Rewind: Local sports bring a sense of normalcy to Upshur County following Sago Mine tragedy

Sago memorial. PHOTO SUBMITTED

BUCKHANNON — As the reality of the Sago Mine tragedy began to set in for Upshur County residents, local sports played a big role in the communities healing process. Sports provided a sense of normalcy amidst a situation that was anything, but normal. After the events of January 2, 2006, when a blast trapped 13 miners in the local Sago Mine for nearly two days, leaving just one survivor; the Upshur County community was gripped with a kind of grief it had never previously known. Local sports gave those in the community either directly or indirectly impacted by the tragedy, a chance to divert their attention from their heavy hearts even for just a short time. While attending a local game, might not seem like much of a respite for those that lost loved ones to the mining disaster, local sports teams gave a reeling community something to rally around when they desperately needed one.

An ESPN the Magazine online article covered from shortly after the tragedy in 2006, detailed how an early February wrestling meet in 2006 was much more significant than it would seem. On a blue mat laid across a hardwood basketball court, the wrestlers representing Buckhannon-Upshur High School stretched and grappled, getting loose for their upcoming dual, while the visiting opponent North Marion squad jogged laps around the mat. This was the first sanctioned athletic event in the community following the Sago Mine disaster. As the high school wrestlers prepared themselves to compete, the real story is in the stands locals packed the bleachers, a community coming together as one. Many in attendance donned a coal black ribbon to honor the 12 men that lost their lives in the Sago Mine tragedy. This gesture showed the families of Thomas P. Anderson, 39; Alva Martin Bennett, 50; Jim Bennett, 61; Jerry Groves, 57; George Hamner Jr., 54; Terry Helms, 50; Jesse L. Jones, 44; David Lewis, 28; Martin Toler, 50; Fred Ware Jr., 59; Jack Weaver, 52; and Marshall Winans, 50 that this tight-knit community was behind them and fully supported them.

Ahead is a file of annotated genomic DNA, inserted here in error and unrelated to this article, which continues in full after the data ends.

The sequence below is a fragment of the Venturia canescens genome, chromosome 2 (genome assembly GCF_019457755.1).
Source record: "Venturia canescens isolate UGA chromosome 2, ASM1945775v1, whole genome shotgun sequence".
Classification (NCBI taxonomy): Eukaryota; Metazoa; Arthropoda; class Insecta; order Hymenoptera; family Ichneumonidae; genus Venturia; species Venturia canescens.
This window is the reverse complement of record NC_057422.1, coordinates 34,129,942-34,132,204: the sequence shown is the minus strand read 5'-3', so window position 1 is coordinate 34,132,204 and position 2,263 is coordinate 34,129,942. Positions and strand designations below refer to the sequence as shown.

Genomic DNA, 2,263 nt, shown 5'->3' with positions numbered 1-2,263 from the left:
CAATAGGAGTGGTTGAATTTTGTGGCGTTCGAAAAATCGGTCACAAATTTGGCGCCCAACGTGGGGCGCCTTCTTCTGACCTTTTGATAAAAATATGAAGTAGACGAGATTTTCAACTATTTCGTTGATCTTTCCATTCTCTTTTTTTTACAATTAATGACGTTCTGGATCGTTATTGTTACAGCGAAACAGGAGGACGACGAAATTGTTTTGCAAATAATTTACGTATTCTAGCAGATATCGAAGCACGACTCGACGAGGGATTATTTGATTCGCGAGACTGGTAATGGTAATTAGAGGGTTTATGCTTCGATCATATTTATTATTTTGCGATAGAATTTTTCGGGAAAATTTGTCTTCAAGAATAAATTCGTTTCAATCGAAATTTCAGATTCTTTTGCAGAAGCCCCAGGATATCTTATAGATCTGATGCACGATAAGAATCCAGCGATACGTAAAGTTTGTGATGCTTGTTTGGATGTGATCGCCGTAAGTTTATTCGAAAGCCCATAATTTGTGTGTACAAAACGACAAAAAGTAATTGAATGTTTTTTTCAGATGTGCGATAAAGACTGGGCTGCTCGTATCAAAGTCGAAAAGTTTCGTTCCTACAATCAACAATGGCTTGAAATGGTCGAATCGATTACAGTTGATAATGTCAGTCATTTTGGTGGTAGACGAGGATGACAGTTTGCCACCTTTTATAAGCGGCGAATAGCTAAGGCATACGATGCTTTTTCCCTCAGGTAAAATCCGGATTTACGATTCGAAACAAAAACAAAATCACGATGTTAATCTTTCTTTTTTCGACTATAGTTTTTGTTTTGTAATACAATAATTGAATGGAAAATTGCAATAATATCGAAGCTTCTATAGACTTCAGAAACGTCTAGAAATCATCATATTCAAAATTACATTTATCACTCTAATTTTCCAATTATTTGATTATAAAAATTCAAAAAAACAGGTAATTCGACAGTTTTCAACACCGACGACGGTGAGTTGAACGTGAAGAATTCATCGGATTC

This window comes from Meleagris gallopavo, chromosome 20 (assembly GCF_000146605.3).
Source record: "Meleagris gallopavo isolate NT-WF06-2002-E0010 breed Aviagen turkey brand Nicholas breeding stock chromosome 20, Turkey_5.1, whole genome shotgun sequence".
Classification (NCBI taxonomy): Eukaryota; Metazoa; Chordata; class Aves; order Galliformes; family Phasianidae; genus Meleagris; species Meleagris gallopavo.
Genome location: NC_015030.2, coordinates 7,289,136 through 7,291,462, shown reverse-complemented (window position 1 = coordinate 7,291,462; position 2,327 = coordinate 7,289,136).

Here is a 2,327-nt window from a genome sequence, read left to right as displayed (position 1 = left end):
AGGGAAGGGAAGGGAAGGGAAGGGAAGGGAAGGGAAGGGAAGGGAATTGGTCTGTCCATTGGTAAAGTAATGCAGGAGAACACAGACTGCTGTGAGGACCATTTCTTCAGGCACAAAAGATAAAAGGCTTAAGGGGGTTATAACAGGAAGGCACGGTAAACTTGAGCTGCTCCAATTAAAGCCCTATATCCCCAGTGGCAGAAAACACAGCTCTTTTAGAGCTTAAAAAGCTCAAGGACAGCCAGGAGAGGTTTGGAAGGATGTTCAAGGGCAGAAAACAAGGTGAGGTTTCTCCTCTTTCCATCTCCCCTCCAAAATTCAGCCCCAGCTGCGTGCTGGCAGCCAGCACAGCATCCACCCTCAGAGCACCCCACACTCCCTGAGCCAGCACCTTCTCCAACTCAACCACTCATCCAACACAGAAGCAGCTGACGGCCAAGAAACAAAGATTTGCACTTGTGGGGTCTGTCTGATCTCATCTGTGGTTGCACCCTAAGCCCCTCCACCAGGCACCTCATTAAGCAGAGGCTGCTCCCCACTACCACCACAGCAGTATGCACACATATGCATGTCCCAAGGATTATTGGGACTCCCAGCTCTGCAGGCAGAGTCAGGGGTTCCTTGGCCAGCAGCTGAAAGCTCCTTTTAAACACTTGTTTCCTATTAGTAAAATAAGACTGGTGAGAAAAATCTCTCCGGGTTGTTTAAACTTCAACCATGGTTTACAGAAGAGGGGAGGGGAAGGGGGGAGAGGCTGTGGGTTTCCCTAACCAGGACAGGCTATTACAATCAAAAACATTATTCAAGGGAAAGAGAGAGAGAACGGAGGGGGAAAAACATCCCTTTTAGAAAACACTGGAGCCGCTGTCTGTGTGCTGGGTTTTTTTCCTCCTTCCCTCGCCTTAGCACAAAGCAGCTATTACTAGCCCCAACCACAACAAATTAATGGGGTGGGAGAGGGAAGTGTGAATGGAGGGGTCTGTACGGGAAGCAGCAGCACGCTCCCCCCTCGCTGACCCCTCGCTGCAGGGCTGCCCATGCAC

Almost everybody in the community was impacted by the Sago Mine disaster in some way, shape or form. With the community suffering in front of the eyes of the entire nation, local sports didn’t just provide an escape for a community trying to process an unfathomable tragedy, they also aided student-athletes struggling to process their own grief, giving them an outlet to channel their emotions into something positive. An event of this magnitude brought things into perspective for many residents of Upshur County, drawing people together, bonding them over the shared experiences of loss and grief. It is interesting how sports have a varied impacted on our society depending on the event’s context, in this instance local sports played a huge role in the healing process. At a time when a mere game or wrestling meet seemed insignificant compared to the real-world implications the tragedy carried, it helped the community regain some semblance of normalcy in a time of great uncertainty, chaos, and pain. Stories like these are what makes sports great. To look at sports as just a collection of games, keeping track of stats and win/loss records is short-sighted. At their best, sports are a collection of teaching moments pushing competitors to face adversity, grow, and adapt to a variety of situations. The outcome of the wrestling match was insignificant, but the larger impact that it had on Upshur County is still remembered today, many years after the fact. 


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